BY SENATOR WILL ESPERO – The current need for affordable housing in our state has reached critical mass. With a new generation of working class families seeking housing, it is imperative that our state help to address the state’s limited supply of housing options. While the affordable housing supply is critical, the homeless crisis in our state, especially in Honolulu, is an epidemic that requires immediate attention by government and the private sector. During the 2014 legislative session, policymakers made significant headway in addressing affordable housing and homelessness by the passage of several key measures.
Senate Bill 2542 restores the allocation of the conveyance tax to the rental housing trust fund back to 50%. An estimated $33,100,000 will be generated in fiscal year 2014-2015 that can be used to provide loans and grants for the development and construction of rental housing units.
House Bill 2251 increases the Hula Mae Multifamily Revenue Bond authorization, which helps first-time homebuyers with 30-year mortgages, from $750,000,000 to $1,000,000,000. House Bill 2248 authorizes the Hawaii Housing Finance Development Corporation to issue bonds for infrastructure for land owned by an eligible developer of affordable housing.
In addition, the state budget bill, House Bill 1700 included a number of appropriations to address housing and homelessness including an appropriation for the Housing First program. A total of $20,782,667 which includes general, federal, and other funds were allocated for homeless programs and services. $26,000,000 was appropriated for public housing development, improvements, and renovations and $7,832,000 will go towards low income housing tax credit loans.
Many dedicated individuals, committees, churches, and organizations are working to end homelessness with many ideas and suggestions. One idea I have been supportive of for years is a temporary homeless village on Sand Island. As a Boy Scout, I stayed in a heavy canvass tent with a wooden floor one summer in Germany decades ago. It was a very secure safe tent, and I can visualize at least 100 tents on Sand Island.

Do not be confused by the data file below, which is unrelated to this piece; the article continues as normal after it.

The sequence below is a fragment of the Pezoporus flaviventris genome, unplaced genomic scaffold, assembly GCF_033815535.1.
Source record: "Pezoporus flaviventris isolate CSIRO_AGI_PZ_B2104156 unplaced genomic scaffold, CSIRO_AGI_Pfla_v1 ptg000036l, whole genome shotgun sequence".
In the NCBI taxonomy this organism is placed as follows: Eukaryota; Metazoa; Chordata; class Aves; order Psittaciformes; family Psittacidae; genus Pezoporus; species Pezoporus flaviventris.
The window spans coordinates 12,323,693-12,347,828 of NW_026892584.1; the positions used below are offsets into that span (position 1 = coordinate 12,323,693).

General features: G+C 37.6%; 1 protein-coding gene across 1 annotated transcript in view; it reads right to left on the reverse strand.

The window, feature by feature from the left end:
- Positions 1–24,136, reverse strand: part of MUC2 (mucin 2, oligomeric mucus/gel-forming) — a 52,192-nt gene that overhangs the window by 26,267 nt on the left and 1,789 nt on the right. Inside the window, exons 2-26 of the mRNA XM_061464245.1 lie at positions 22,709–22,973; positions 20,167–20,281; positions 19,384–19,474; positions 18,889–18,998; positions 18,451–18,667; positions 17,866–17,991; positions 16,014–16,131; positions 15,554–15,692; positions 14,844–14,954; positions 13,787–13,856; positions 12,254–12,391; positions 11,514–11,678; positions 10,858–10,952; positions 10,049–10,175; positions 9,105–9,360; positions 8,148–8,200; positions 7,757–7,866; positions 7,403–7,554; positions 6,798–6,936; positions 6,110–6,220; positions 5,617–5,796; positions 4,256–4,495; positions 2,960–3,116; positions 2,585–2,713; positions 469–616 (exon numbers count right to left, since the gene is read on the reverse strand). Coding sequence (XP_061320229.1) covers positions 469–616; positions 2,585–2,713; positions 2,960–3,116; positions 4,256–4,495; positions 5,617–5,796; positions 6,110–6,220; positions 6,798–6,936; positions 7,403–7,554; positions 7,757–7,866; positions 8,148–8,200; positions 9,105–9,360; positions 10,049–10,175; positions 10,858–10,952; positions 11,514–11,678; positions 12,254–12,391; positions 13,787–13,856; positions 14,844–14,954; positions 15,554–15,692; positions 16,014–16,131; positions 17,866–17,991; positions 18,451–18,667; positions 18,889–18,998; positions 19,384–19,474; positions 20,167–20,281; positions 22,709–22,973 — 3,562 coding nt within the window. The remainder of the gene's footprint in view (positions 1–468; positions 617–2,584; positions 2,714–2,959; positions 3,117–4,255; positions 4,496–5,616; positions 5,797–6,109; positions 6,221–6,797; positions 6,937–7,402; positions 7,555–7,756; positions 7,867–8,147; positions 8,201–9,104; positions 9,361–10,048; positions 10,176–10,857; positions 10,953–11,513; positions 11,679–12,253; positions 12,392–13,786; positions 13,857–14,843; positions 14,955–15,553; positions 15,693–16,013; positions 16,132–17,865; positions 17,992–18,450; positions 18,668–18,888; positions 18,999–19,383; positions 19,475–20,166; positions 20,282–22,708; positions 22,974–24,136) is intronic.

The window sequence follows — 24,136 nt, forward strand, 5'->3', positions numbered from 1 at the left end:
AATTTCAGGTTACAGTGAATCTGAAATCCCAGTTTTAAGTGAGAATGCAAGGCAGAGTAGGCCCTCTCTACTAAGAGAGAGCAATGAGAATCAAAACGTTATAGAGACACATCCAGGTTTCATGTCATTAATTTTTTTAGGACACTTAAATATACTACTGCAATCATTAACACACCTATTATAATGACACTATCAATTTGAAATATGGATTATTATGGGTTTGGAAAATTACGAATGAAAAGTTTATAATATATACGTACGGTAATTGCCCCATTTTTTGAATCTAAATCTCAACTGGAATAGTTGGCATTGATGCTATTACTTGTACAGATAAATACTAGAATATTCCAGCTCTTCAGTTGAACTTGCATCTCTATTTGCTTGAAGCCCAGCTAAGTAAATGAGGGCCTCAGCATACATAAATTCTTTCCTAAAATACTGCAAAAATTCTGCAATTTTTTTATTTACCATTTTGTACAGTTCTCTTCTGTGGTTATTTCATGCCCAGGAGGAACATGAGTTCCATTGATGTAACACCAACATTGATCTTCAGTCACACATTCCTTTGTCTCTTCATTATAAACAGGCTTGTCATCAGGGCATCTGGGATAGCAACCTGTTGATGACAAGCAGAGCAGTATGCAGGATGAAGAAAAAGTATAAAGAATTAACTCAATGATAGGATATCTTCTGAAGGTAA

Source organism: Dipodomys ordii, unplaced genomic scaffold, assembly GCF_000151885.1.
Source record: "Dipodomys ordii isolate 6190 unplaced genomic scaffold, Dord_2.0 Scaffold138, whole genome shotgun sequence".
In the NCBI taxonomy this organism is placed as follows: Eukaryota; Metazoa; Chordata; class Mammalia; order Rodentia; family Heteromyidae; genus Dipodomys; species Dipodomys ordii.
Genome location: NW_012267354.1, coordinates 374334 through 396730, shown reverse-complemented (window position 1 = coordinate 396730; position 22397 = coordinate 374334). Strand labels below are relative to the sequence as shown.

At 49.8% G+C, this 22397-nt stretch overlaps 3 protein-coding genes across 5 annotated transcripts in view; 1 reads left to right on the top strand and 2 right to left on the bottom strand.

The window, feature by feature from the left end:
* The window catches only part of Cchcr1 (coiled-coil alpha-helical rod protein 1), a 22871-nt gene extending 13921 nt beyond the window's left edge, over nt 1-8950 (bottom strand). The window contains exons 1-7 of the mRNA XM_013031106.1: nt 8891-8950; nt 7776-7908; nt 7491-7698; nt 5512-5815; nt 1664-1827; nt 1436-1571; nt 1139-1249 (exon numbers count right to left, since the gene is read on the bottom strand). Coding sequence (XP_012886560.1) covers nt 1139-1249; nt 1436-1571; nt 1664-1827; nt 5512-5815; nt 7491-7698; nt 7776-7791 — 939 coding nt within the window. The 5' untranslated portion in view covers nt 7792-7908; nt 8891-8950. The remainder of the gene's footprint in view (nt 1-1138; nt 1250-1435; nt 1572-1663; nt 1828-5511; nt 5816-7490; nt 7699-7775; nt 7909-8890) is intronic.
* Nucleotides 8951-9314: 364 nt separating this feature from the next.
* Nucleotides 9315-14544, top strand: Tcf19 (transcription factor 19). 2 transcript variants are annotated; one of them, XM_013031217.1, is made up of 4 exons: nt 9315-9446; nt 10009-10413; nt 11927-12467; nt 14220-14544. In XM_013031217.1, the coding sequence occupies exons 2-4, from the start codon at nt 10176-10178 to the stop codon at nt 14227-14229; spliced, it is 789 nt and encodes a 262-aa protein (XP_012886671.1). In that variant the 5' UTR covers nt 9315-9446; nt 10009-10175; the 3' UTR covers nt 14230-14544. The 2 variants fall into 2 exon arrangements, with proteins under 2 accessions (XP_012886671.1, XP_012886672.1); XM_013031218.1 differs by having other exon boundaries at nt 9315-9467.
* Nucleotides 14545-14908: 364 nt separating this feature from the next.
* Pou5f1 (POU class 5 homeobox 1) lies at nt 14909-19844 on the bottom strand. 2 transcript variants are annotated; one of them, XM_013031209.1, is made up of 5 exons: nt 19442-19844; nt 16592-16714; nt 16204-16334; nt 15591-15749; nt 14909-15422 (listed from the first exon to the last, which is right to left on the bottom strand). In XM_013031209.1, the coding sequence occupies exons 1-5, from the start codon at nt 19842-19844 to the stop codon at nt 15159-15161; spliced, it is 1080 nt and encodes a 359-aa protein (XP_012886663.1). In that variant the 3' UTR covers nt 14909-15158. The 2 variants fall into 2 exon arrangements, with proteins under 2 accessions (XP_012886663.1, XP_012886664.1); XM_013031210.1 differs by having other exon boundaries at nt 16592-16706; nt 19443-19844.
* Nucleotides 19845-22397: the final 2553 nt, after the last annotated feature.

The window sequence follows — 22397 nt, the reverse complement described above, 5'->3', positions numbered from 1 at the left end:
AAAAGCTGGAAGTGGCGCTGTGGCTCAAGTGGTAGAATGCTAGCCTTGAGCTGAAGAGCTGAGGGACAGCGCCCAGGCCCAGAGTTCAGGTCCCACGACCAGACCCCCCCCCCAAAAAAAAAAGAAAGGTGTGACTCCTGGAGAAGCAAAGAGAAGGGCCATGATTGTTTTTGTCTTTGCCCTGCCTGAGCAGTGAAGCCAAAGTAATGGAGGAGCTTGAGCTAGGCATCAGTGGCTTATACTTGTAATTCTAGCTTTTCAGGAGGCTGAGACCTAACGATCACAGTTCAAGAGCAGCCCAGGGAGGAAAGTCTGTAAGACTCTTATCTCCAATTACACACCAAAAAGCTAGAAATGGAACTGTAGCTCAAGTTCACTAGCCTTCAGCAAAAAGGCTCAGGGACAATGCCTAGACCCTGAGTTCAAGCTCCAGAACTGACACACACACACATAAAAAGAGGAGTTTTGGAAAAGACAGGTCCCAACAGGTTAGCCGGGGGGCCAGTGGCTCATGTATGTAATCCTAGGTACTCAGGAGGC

The tent city I am envisioning would have the necessary social service support, transportation to and from town, and security for our current homeless. Showers and restrooms are already in place so no expensive infrastructure would be needed to be built or installed. Parking is available, and this transitional area is also close to the ocean and sun which could be very therapeutic to some who need assistance and help to fight addictions and health issues. Ultimately, permanent housing would be secured.
Sand Island Park is one of our most under-utilized beach parks in Honolulu, and its proximity to downtown could make it attractive to those who are currently loitering in town, near the airport, and Waikiki. This area should be better than sleeping on a sidewalk, against a fence or wall, or next to the shoulder of a road, and the issue of not-in-my-backyard would be minimal in my opinion.
Dormitory-style housing for adults is another option that should seriously be considered. Many homeless are single individuals, and dormitory housing can provide inexpensive housing options for those who could live in this environment.
At the end of the day, however, we just need to build more affordable housing for our families and residents. There are many employed homeless who earn some wages and just need an affordable place to live. Government, the private sector, and non-profit organizations must continue to work together to solve these problems.
Senator Will Espero is a candidate for Congressional District 2.